Majesty 2: The Fantasy Kingdom Sim Preview

Eschalon: Book II

Publisher:Paradox Interactive
Developer:1C: Ino-Co
Release Date:2009-09-18
Genre:
  • Role-Playing,Strategy
Platforms: Theme: Perspective:
  • Third-Person
Buy this Game: Amazon ebay
Majesty 2: The Fantasy Kingdom Sim is the sequel to 2000's Majesty: The Fantasy Kingdom Sim. As the name implies, these games are a mix of genres, primarily RTS, RPG, and Sim gaming. Cyberlore, the developer of the original game, has pretty much fallen off the face of the planet, and a new studio 1C:Ino-Co took over, which has some fans understandably worried.

Technical Aspects

With a Q2 2009 release, this preview code was understandably rough, but it's possible to see the direction they're taking the game into. The 3D graphics are pretty good, certainly a lot smoother than the 2D graphics of the original. They're not very highly detailed nor up to par with current graphic standards, but for a 3rd person RTS they're functional enough, as you can fairly easily tell troop types and even individual heroes apart.

Not a lot of sounds were implemented, and the preview was at too early a stage to offer solid translations of written text. The spoken comments of the original are not (yet) present, but the intention to replicate the original's humor can easily be spotted. The music is a bit intrusive but not bad.

Buildings

This aspect of Majesty 2 feels closer to an RTS than any other part. You start with a castle and a handful of farms, and can build a wide variety of buildings with supportive functions. Examples are different guilds to create heroes, marketplaces and trading posts to make money and smithies to create items for your heroes to buy.

The sim aspect reaches even into town building. In most RTSs you can command your peons to build or repair whichever building you want, in Majesty 2 you only give the command to build and then have to wait until a farmer is not busy with anything else and can pick up the job. Equally, farmers will always attempt to repair damaged buildings (at no gold cost), but if they're busy you can't command anyone to do it.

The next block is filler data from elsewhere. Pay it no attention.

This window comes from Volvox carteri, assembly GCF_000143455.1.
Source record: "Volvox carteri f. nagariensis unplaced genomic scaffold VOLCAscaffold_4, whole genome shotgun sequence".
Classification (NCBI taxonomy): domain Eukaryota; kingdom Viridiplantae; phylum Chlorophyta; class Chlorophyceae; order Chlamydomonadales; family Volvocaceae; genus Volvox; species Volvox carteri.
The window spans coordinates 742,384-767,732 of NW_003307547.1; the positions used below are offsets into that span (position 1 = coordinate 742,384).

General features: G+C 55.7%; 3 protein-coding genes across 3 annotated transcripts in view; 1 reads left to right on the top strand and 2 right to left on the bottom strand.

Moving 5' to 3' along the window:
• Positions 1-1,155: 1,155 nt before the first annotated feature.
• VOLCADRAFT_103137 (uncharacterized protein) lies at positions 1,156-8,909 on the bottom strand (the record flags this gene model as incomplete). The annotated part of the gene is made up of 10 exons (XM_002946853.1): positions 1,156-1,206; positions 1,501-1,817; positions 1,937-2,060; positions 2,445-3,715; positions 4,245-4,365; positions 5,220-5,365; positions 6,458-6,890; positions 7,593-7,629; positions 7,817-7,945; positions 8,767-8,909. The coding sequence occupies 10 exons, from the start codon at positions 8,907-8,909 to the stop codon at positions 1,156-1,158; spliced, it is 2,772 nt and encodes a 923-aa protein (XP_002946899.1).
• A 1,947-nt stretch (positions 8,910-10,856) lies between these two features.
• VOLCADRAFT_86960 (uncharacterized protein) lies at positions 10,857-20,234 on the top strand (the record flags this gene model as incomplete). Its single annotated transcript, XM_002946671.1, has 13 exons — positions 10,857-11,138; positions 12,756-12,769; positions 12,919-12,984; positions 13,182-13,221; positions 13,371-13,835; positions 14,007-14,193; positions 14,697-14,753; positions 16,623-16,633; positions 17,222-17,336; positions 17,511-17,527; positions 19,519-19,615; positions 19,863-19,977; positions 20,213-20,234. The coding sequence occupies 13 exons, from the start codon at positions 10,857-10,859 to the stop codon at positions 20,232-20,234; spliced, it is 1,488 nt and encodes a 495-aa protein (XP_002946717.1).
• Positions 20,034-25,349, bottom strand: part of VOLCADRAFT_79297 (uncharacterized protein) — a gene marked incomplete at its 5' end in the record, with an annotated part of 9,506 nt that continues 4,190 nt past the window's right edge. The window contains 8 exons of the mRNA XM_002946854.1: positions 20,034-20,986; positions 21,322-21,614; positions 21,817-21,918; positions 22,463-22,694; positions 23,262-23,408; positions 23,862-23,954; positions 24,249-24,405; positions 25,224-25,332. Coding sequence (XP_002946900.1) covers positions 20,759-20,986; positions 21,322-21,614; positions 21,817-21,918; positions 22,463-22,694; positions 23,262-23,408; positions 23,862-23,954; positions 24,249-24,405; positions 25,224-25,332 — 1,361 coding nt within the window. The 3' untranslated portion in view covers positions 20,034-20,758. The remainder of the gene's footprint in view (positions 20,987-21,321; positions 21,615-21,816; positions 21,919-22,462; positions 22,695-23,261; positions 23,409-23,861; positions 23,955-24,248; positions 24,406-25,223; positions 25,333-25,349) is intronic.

The other NPCs that are a (part of town) are guards and tax collectors. Guards are fairly weak and do not level up or adventure; instead, they just wander about town and attack enemies if they get close. Tax collectors wander from building to building to collect gold earned, which is then brought back to you. Each of these town NPCs are autonomous and do not respond to reward flags. The number of town NPCs you have is determined by the level of your castle, and will auto-replenish for free.

Buildings have levels, which they gain when you invest the appropriate amount of money. The building is inactive until a farmer shows up to work on the upgrade. Upgrades are absolutely essential a level 2 guard tower is a lot tougher than a level 1 guard tower, a smith can't produce strong weapons until his building is improved, and leveling up guilds unlocks a number of abilities and spells for your heroes. Majesty 2 focuses the player on small, high-level towns, as buildings become more expensive when you have multiple of the same type.

Heroes

The heroes are any type of NPC that come from one of the guild building. For purposes of this demo, the available heroes were warriors, rogues, rangers, clerics, wizards, dwarfs, elves and a variety of priests. Each hero class has its own set of unique skills: warriors are better against monsters and tend to lure creatures to them, while rangers are better against animals.